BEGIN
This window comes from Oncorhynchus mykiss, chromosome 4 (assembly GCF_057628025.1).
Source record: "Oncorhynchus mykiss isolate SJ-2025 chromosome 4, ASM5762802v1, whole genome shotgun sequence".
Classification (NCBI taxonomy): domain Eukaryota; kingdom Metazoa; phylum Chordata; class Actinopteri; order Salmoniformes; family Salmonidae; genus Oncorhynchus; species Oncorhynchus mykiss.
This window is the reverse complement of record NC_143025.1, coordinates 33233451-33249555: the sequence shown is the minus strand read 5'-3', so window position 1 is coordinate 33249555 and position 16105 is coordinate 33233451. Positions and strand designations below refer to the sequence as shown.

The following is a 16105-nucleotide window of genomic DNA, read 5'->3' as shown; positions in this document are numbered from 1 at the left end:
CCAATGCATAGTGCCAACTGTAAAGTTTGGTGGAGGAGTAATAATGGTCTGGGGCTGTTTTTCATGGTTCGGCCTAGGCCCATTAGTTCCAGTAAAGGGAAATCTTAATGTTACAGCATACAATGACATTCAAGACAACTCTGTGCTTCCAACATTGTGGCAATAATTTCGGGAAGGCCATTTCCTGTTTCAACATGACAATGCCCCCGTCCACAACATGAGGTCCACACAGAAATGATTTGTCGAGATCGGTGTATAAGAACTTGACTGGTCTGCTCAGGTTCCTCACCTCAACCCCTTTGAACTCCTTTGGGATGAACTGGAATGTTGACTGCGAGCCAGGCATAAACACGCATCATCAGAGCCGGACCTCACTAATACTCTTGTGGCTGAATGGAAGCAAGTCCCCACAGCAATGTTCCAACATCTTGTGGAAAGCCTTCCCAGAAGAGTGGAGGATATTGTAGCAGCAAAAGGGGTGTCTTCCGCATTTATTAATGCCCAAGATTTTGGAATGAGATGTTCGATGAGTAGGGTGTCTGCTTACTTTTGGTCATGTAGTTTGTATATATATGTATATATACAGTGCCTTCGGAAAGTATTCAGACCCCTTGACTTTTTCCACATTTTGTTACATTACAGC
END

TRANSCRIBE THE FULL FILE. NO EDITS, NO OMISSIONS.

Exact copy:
This window comes from Oncorhynchus mykiss, chromosome 4 (assembly GCF_057628025.1).
Source record: "Oncorhynchus mykiss isolate SJ-2025 chromosome 4, ASM5762802v1, whole genome shotgun sequence".
Classification (NCBI taxonomy): domain Eukaryota; kingdom Metazoa; phylum Chordata; class Actinopteri; order Salmoniformes; family Salmonidae; genus Oncorhynchus; species Oncorhynchus mykiss.
This window is the reverse complement of record NC_143025.1, coordinates 33233451-33249555: the sequence shown is the minus strand read 5'-3', so window position 1 is coordinate 33249555 and position 16105 is coordinate 33233451. Positions and strand designations below refer to the sequence as shown.

The following is a 16105-nucleotide window of genomic DNA, read 5'->3' as shown; positions in this document are numbered from 1 at the left end:
CCAATGCATAGTGCCAACTGTAAAGTTTGGTGGAGGAGTAATAATGGTCTGGGGCTGTTTTTCATGGTTCGGCCTAGGCCCATTAGTTCCAGTAAAGGGAAATCTTAATGTTACAGCATACAATGACATTCAAGACAACTCTGTGCTTCCAACATTGTGGCAATAATTTCGGGAAGGCCATTTCCTGTTTCAACATGACAATGCCCCCGTCCACAACATGAGGTCCACACAGAAATGATTTGTCGAGATCGGTGTATAAGAACTTGACTGGTCTGCTCAGGTTCCTCACCTCAACCCCTTTGAACTCCTTTGGGATGAACTGGAATGTTGACTGCGAGCCAGGCATAAACACGCATCATCAGAGCCGGACCTCACTAATACTCTTGTGGCTGAATGGAAGCAAGTCCCCACAGCAATGTTCCAACATCTTGTGGAAAGCCTTCCCAGAAGAGTGGAGGATATTGTAGCAGCAAAAGGGGTGTCTTCCGCATTTATTAATGCCCAAGATTTTGGAATGAGATGTTCGATGAGTAGGGTGTCTGCTTACTTTTGGTCATGTAGTTTGTATATATATGTATATATACAGTGCCTTCGGAAAGTATTCAGACCCCTTGACTTTTTCCACATTTTGTTACATTACAGC